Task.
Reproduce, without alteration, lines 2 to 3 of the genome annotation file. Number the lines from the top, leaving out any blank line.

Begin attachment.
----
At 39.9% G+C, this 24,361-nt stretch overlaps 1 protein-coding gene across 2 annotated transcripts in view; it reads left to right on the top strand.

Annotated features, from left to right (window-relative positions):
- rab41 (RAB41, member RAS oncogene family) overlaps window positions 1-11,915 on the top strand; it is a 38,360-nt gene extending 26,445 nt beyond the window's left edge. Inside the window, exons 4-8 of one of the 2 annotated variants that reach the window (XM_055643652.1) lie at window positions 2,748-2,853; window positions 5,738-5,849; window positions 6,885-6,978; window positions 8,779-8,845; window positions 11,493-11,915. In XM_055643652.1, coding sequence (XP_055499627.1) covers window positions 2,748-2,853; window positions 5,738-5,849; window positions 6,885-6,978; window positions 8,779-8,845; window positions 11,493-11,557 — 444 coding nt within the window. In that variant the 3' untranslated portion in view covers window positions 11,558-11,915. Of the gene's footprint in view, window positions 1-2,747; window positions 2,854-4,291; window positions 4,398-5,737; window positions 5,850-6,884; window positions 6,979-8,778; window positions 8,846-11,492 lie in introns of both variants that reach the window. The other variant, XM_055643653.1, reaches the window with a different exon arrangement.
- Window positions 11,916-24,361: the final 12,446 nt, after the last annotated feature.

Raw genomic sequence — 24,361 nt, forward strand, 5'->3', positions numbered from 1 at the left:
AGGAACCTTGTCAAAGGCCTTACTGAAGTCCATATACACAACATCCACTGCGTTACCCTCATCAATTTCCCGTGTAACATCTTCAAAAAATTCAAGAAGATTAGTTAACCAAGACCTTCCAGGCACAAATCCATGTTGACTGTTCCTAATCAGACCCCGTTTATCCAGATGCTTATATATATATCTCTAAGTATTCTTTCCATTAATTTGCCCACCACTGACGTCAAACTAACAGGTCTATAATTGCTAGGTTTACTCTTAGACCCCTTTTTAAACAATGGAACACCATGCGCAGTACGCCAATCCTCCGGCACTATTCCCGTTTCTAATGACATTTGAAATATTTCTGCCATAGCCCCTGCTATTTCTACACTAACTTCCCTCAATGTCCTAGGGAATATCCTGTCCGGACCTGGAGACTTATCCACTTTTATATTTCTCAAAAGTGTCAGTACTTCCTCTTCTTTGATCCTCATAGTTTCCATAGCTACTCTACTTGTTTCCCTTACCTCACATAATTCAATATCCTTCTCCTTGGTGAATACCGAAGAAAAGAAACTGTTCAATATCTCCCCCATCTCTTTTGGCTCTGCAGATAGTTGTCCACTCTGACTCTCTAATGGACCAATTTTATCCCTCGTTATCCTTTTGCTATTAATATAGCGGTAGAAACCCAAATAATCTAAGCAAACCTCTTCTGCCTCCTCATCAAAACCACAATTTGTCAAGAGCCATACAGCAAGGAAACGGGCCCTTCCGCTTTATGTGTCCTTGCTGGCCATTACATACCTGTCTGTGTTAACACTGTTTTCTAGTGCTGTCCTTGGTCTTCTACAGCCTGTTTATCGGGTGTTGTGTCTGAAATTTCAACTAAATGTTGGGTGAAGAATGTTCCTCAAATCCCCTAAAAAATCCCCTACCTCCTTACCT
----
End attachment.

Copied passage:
Annotated features, from left to right (window-relative positions):
- rab41 (RAB41, member RAS oncogene family) overlaps window positions 1-11,915 on the top strand; it is a 38,360-nt gene extending 26,445 nt beyond the window's left edge. Inside the window, exons 4-8 of one of the 2 annotated variants that reach the window (XM_055643652.1) lie at window positions 2,748-2,853; window positions 5,738-5,849; window positions 6,885-6,978; window positions 8,779-8,845; window positions 11,493-11,915. In XM_055643652.1, coding sequence (XP_055499627.1) covers window positions 2,748-2,853; window positions 5,738-5,849; window positions 6,885-6,978; window positions 8,779-8,845; window positions 11,493-11,557 — 444 coding nt within the window. In that variant the 3' untranslated portion in view covers window positions 11,558-11,915. Of the gene's footprint in view, window positions 1-2,747; window positions 2,854-4,291; window positions 4,398-5,737; window positions 5,850-6,884; window positions 6,979-8,778; window positions 8,846-11,492 lie in introns of both variants that reach the window. The other variant, XM_055643653.1, reaches the window with a different exon arrangement.